The spirit of blackness is in us, it is in the fishes. A snag is lifting a valedictory, pale hand; Stars open among the lilies. Are you not blinded by such expressionless sirens? This is the silence of astounded souls.
Impossible to know, when we started this year’s Writing Day series, what the outcome of running monthly online Writing Day anthologies was going to be. The idea was to open up a space for thoughts generated in each Day to become poems at their own pace, with editing time available ahead of first sharing, and poets only sharing the pieces they felt had ‘worked’. It was also possible, under this new scheme, to be a bit more adventurous than usual with the writing ‘prompts’. I could suggest a range of exercises from which participants could choose, depending on their responses to the Day’s reading and discussion. I could also propose a few absurdly ambitious projects, knowing that no one would be sitting in the Pulteney Room frozen with lack of inspiration while those around were scribbling out their hearts.
One outcome of this experiment might have been a set of completely empty anthologies.
What has actually happened is that the poems submitted after every one of the first three Writing Days have been amazing – ambitious, successful, varied, challenging, and in many cases quite unlike the poet’s customary work. The online anthologies are a ‘safe space’ because they are only on view to the other people who came to the Day in question and then actually sent in work. The result is three fascinating volumes of rich poetry and prose from Sarah Barr, Mary Beddall, Rachael Clyne, Linda Ewles, Dawn Gorman, Sarah Gregory, Morag Kiziewicz, Ruth Marden, Ruth Sharman, Susan Jane Sims, Robin Thomas, John Waite, Trisha Waters and Shirley Wright. Many of these poets have contributed several startling good pieces over the three months. There is no cut off date for sending in. With good fortune, we have a lot more March, April and May Writing Day outcomes still to come.
Surgeons must be very careful When they take the knife. Underneath their fine incisions Stirs the culprit, life.
Dickinson, Plath, Berryman
May’s Writing Day focussed on three very different poets whose essential projects were all concerned with mapping the intimate spaces of the inner / private / domestic life. In the cases of Sylvia Plath and John Berryman, this often meant also the deeply troubled life, but the Day tried to steer away from biography so that our readings wouldn’t be distracted by hindsight and information essentially irrelevant to the achievements on the page. We tried to keep asking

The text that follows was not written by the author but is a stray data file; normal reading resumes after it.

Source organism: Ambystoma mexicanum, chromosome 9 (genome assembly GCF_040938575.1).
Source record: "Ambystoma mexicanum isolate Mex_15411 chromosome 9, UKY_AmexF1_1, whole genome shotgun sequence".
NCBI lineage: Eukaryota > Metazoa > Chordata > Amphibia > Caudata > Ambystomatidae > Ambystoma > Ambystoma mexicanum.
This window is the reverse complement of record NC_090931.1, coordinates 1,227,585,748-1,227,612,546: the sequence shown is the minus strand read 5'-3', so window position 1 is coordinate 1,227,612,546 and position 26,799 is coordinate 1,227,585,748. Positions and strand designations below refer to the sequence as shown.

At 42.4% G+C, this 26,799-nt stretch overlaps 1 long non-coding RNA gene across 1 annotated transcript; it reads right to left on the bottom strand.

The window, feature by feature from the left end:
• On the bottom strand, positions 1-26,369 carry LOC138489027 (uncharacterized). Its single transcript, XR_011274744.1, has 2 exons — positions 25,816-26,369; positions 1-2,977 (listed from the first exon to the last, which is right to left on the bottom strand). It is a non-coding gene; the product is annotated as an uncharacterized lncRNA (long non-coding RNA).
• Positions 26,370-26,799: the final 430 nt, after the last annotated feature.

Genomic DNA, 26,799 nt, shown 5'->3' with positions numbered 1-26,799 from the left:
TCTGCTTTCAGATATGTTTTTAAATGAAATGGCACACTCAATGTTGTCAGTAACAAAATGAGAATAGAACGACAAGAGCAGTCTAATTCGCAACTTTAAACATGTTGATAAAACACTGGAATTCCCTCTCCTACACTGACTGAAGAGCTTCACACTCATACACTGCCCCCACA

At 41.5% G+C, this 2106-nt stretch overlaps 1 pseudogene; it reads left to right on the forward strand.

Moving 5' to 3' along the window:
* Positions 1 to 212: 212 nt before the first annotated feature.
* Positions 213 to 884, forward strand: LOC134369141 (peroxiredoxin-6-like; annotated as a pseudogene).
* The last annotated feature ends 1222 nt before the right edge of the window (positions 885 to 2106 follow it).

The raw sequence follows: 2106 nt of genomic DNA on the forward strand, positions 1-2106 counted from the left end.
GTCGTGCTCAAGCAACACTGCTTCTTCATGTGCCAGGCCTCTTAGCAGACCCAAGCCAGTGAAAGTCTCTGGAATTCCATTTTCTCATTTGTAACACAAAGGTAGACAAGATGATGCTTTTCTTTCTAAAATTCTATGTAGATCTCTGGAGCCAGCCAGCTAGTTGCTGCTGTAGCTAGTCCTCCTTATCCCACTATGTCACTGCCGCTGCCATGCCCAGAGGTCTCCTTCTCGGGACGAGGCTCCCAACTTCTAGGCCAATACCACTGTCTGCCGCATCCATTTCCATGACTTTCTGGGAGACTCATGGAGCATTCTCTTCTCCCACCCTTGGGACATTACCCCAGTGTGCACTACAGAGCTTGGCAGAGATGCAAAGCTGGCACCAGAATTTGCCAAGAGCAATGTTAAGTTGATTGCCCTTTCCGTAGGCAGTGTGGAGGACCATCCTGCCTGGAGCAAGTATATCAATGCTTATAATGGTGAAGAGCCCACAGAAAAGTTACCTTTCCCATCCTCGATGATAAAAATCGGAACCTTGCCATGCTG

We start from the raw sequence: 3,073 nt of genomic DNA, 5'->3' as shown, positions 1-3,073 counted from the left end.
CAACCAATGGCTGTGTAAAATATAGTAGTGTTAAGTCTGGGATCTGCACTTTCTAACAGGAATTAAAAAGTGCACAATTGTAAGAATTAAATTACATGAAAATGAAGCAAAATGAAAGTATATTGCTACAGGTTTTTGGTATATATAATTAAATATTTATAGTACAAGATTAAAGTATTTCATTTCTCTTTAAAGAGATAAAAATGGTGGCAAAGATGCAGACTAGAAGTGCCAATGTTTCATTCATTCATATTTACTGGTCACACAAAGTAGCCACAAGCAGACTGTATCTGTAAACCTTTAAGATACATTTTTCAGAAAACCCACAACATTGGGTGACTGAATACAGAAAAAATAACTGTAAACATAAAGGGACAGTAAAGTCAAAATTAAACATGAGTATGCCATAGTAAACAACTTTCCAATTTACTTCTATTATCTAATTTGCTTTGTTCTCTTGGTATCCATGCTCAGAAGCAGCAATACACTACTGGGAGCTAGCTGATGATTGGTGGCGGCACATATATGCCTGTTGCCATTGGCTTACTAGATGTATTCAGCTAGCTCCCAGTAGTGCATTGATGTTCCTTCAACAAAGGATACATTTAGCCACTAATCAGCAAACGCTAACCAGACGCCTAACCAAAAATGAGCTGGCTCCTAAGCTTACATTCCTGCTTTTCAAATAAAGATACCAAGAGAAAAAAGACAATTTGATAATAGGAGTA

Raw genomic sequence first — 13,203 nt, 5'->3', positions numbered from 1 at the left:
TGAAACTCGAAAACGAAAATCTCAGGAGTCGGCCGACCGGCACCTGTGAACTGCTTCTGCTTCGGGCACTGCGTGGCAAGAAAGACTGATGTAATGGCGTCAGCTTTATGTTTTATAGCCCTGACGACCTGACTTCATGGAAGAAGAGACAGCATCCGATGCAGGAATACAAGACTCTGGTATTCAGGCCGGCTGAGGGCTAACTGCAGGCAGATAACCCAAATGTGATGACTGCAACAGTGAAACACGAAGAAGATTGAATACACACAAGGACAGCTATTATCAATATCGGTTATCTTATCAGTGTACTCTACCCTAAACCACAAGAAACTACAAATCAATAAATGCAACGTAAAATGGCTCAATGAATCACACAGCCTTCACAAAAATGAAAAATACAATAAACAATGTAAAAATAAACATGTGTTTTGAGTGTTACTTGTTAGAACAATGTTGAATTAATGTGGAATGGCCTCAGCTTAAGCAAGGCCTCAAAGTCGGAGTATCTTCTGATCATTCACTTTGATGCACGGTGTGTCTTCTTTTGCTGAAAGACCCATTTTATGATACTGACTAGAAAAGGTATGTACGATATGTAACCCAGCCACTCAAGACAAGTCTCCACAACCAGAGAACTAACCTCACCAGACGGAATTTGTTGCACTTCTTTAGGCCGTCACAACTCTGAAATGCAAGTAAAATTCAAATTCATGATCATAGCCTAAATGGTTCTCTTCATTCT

HOW DOES THIS POEM WORK? WHY DOES IT WORK SO WELL? AND HOW CAN WE TRAVEL FURTHEST TOGETHER INTO THE HEART OF WHAT THIS POET WANTS TO SAY?
And, of course, the core question for all of us as writers, what can we learn from this?
Writing Days often include spending time ‘off piste‘ with poems, or pictures relevant, but right-angled to the work of the ‘official poets’ of the Day. Two of the richest sources of new poems so far have been Felicien Rops’ portrait of Charles Baudelaire and Henri Rousseau’s painting, The Dream, both pictures included in earlier pages on the Writing Days. We started May’s session with Keats’ Ode to a Nightingale to remind ourselves what ‘confessional’ poetry sometimes looked like before the innovations of Dickinson and Plath. Keats’ intricate, mellifluous, mannered, marvellous stanzas – dwelling on the imminence of death – what a contrast with the two American women’s treatments of the same theme.
As a result of our Day, Susan Jane Sims of Poetryspace, with unerring and unnerving skill, had John Berryman revisit Keats’ Nightingale. Sarah Gregory almost succeeded in holding an Emily Dickinson stanza form through seven stanzas. Rachael Clyne, Mary Beddall, Linda Ewles and Sarah Barr took us deep into Henri Rousseau’s Dream ( or nightmare, depending on your gender politics ) of a jungle. Other powerful poems from Susan Jane Sims and Rachael Clyne bookend the current version of the May anthology, which is, in its entirety, a delight.
The June Writing Day will focus on Ted Hughes.